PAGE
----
Reference Letter Format

Sample for a Job or Academic Application

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A reference letter is used to endorse someone and provide an overview of their skills, ability, knowledge, and character. A reference letter is often required during a job or academic application. The template below shows the format of a typical reference letter.

General Advice for Writing a Reference Letter

First, when asked to write a reference letter, think carefully before saying “yes.” Only say yes if you feel you can write a strong reference letter for the candidate.

Once you decide to write the letter, make it as specific as possible. When writing a reference letter referring a candidate for a particular job opening, the letter should include information on how the person's skills match the position they are applying for. Ask for a copy of the job posting and a copy of the person's resume so you can target your reference letter accordingly.

Similarly, when writing a reference letter for a candidate for graduate school, you should be able to explain why the student is a good fit for that particular program. Ask for some details on the program, as well as a copy of the person’s resume or CV so you can target the letter accordingly.

How to Use a Reference Letter Format

This reference letter format shows the structure for a typical reference letter. Your letter should provide information on your connection with the person you are recommending, why they are qualified, and the skills they have.

The following format is appropriate for an employment reference, as well as a reference for graduate school. Use this as a guide for writing your own personalized reference letters, making sure all relevant information is included.

You should also review samples of reference letters for advice on how to word your reference letter.

When using a format or a sample letter, remember to be flexible. You can add or remove paragraphs to fit the needs of the particular reference letter.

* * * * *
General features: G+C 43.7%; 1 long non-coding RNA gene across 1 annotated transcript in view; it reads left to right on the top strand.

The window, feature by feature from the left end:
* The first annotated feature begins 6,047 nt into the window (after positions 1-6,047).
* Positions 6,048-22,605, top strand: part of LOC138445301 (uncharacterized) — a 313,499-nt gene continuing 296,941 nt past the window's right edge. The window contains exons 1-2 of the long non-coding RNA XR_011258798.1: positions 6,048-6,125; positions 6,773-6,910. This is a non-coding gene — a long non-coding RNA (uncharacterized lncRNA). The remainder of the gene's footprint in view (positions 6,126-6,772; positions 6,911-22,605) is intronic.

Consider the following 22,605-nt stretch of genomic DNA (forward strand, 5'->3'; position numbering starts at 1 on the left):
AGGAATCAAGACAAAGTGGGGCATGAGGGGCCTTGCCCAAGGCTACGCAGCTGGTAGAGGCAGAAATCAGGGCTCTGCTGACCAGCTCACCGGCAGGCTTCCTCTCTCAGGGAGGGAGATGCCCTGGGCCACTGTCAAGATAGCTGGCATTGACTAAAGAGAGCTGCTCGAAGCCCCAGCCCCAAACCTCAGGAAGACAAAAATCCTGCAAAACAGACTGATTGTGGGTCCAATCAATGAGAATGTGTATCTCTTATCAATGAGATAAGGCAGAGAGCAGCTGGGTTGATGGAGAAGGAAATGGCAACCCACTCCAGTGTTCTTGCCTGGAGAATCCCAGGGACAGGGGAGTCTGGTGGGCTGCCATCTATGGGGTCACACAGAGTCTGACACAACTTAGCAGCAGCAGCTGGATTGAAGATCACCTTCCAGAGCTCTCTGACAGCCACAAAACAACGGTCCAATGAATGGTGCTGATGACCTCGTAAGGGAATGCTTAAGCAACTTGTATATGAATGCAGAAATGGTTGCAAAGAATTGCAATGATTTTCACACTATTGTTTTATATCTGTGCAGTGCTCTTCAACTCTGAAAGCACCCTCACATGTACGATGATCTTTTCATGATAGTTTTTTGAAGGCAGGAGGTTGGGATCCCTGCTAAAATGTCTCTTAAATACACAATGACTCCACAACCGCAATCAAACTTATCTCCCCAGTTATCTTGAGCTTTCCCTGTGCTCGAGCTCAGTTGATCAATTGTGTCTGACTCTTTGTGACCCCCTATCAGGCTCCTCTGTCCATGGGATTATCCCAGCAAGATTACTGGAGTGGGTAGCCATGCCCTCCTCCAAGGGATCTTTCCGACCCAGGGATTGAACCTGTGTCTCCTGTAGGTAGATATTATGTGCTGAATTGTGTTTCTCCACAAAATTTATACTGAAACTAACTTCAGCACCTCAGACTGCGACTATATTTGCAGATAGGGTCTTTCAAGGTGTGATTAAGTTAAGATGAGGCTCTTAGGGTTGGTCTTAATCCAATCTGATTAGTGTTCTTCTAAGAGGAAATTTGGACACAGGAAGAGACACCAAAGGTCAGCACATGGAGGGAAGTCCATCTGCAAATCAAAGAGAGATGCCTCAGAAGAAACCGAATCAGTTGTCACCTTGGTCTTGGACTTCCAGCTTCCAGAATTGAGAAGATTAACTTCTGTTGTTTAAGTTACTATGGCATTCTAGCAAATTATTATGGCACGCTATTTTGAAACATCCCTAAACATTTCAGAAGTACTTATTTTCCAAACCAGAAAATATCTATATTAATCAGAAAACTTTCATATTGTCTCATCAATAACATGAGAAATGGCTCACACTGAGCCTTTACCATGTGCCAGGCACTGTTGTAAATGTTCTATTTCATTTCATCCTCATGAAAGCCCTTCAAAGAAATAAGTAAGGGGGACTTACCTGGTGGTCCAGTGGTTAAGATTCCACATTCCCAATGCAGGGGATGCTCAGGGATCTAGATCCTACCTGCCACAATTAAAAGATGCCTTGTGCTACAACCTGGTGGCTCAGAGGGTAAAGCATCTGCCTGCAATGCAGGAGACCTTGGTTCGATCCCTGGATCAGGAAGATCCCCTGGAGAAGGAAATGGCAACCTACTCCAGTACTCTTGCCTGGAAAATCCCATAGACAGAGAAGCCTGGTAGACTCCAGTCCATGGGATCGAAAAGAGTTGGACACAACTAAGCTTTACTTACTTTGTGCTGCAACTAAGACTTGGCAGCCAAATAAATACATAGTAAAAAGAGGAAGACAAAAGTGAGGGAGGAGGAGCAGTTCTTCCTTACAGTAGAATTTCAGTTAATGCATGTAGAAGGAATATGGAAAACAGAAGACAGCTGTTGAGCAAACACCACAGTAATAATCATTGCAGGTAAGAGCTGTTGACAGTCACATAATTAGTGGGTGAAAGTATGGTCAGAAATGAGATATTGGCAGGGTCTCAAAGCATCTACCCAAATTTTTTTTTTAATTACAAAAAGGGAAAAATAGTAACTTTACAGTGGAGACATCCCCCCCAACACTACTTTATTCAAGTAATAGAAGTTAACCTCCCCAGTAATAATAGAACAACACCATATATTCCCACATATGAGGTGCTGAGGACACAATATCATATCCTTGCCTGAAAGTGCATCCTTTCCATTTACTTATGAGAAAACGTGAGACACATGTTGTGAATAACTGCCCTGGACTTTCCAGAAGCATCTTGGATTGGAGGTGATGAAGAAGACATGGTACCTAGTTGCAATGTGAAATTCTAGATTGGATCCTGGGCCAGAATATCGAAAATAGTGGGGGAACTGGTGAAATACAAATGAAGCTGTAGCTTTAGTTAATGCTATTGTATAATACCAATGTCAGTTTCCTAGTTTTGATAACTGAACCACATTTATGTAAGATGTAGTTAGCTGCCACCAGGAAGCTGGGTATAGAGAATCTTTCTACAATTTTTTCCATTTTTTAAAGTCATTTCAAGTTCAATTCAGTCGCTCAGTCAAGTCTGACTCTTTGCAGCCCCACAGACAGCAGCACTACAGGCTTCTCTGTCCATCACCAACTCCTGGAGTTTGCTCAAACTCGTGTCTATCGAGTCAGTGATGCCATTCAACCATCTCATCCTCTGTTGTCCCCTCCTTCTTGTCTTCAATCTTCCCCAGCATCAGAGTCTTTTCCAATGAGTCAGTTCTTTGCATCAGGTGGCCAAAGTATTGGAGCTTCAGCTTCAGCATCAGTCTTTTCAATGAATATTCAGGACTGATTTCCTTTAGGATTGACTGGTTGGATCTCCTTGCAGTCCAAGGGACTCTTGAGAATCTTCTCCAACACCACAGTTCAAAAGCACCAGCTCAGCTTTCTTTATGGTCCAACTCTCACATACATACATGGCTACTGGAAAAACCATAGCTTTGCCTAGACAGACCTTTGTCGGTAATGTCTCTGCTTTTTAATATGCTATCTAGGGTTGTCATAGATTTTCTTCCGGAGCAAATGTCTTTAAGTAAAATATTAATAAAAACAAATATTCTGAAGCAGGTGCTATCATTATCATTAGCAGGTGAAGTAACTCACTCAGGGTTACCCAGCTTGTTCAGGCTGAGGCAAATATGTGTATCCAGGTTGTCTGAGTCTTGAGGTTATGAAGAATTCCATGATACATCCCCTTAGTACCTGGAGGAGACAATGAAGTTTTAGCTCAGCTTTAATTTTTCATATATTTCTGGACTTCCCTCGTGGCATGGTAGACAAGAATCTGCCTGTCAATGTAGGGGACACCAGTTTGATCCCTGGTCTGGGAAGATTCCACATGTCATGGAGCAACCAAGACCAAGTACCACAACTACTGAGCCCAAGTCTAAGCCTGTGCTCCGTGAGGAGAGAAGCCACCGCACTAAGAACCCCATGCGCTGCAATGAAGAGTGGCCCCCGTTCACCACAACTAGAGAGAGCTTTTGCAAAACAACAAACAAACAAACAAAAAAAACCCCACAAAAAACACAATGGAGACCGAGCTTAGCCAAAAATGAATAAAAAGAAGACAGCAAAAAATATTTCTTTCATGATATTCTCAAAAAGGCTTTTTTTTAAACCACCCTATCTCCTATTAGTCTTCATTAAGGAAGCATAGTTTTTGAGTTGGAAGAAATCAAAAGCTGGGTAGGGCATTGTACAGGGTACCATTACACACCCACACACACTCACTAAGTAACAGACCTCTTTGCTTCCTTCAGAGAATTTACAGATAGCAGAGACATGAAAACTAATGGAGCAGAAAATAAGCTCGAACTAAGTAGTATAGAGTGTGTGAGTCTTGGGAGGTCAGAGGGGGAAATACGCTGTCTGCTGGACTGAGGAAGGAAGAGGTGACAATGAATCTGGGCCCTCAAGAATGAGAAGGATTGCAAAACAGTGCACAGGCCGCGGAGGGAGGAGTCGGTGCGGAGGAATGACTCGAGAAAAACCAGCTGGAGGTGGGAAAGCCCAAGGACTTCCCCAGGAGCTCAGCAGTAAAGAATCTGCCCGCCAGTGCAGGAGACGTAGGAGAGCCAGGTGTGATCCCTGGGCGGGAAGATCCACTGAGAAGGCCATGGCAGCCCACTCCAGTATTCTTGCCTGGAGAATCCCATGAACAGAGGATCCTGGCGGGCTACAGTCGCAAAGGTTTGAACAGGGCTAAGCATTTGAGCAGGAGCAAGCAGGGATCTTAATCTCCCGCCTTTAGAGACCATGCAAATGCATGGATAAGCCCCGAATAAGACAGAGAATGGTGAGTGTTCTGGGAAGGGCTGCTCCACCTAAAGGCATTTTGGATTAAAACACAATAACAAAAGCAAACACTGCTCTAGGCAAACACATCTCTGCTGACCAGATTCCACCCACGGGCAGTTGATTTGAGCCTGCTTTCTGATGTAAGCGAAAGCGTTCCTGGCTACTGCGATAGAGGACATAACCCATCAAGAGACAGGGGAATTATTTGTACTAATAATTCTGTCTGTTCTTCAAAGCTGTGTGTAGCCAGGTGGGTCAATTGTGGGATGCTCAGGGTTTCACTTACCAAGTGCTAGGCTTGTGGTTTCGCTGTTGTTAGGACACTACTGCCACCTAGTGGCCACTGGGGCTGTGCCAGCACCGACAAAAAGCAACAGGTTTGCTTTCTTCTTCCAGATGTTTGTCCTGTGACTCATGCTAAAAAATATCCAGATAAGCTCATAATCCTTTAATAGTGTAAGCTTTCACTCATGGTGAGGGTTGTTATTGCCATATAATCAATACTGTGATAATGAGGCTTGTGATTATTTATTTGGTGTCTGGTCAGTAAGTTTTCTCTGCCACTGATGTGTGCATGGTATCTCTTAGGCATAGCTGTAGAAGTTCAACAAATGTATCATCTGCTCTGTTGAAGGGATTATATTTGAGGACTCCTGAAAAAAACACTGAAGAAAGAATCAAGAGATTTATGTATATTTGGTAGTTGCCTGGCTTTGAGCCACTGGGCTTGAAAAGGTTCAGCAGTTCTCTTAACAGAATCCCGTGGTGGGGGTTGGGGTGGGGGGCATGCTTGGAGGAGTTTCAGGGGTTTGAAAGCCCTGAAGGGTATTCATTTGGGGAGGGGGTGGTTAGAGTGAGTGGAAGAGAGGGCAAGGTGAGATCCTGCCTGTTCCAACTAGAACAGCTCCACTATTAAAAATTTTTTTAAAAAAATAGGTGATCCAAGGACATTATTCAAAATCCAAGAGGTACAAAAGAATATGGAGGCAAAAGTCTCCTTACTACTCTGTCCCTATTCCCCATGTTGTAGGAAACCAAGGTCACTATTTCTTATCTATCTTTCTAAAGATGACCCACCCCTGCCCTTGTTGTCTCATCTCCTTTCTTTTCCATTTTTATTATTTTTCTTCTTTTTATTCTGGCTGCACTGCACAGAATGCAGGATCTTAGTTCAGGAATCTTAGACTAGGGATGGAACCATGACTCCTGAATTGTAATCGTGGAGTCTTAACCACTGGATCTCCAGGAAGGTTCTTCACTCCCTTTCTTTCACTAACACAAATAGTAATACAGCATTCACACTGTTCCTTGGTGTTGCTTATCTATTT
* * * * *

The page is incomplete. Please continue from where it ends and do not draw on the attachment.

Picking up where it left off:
Reference Letter Format

If you are writing a personal letter of reference, include a salutation (Dear Dr. Smith, Dear Mr. Jones, etc.). If you are writing a general reference letter, say “To Whom it May Concern" or simply don't include a salutation.

Paragraph 1
The first paragraph of the reference letter explains your connection to the person you are recommending, including how you know them, how long you have known them, and why you are qualified to write a reference letter to recommend some for employment or graduate school.

Paragraph 2
The second paragraph of the reference letter contains specific information on the person you are writing about, including why they are qualified, what they can contribute, and why you are providing a reference letter. Be sure to use specific examples to speak to their qualifications. If necessary, use more than one paragraph to provide details.

This section of the reference letter (typically right before the conclusion) contains a brief summary of why are you are recommending the person. State that you "highly recommend" the person or you "recommend without reservation" or something similar.

The concluding paragraph of the reference letter contains an offer to provide more information. Include a phone number within the paragraph. Also include your phone number and email address in the return address section of your letter or in your signature (if it is an email, include your contact information underneath your name in the signature). See a sample signature below:


Signature (hard copy letter)

Writer Name

More About References: Sample Reference Letters |  Personal and Character References